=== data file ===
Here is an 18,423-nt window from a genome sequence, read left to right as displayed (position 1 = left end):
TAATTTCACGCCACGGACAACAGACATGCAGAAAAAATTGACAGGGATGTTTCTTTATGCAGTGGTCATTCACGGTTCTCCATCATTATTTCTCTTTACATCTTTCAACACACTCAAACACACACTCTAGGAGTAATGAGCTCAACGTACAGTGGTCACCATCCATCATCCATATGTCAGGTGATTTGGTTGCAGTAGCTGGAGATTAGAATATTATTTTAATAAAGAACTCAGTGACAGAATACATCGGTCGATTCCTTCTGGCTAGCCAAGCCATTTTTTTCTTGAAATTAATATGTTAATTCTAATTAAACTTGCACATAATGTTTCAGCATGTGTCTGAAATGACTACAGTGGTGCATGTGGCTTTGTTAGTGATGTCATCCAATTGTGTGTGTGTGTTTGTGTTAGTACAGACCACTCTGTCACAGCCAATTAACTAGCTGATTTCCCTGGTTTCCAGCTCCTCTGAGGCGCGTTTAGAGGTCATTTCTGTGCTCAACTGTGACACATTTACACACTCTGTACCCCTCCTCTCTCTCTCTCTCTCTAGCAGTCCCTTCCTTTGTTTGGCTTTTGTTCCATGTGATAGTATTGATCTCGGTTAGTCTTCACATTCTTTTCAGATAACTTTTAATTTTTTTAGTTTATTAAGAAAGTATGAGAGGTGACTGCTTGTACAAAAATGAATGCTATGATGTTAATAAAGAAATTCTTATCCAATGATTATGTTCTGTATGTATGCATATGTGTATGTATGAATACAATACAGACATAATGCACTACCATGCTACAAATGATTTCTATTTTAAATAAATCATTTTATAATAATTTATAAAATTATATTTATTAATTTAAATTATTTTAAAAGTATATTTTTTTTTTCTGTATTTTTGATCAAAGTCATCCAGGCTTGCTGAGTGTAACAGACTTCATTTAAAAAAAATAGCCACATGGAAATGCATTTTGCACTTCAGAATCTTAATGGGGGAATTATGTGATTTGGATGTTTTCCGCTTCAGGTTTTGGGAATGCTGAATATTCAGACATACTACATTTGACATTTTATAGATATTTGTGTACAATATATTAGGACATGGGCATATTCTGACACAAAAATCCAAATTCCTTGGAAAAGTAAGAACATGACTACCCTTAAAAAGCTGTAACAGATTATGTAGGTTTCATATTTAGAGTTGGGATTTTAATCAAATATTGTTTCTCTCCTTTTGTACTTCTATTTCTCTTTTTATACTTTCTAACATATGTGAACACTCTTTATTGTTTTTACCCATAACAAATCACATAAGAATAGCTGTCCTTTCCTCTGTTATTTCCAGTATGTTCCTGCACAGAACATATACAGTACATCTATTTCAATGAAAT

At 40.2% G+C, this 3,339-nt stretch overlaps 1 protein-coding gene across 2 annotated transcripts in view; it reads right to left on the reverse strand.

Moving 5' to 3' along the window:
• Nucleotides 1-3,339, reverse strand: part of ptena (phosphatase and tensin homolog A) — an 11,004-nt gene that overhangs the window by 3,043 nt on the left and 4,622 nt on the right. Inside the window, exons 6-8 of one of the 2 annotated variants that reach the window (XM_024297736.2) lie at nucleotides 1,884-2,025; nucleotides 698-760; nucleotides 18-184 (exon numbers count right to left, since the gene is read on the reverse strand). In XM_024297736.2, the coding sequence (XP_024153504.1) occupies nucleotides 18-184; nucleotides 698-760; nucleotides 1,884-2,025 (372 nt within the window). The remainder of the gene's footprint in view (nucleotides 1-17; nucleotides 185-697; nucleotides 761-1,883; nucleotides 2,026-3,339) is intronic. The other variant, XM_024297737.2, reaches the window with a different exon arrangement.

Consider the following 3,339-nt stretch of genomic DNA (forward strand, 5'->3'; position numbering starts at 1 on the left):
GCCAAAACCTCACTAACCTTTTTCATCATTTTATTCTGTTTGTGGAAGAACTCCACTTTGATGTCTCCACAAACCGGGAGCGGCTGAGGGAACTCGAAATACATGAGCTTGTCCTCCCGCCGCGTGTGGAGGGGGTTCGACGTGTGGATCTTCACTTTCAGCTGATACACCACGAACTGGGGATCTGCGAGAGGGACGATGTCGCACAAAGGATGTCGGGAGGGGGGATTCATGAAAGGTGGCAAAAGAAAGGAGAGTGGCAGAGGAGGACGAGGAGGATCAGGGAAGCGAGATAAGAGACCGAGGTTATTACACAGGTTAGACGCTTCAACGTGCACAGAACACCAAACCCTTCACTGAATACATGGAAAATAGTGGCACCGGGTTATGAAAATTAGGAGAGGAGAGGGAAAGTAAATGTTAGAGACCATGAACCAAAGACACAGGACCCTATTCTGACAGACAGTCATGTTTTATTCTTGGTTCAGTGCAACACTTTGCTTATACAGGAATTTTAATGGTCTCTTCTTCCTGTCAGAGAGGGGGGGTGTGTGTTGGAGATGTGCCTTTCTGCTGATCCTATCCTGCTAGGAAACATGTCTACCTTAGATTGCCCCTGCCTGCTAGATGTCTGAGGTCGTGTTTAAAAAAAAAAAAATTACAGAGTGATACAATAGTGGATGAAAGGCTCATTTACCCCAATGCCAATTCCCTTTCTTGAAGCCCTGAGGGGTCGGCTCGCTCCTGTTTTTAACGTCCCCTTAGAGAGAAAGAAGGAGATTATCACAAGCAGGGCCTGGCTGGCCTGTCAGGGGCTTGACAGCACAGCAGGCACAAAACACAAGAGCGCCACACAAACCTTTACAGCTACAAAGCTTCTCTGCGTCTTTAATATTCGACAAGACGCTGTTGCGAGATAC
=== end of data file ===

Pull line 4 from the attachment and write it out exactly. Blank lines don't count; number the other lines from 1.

Moving 5' to 3' along the window: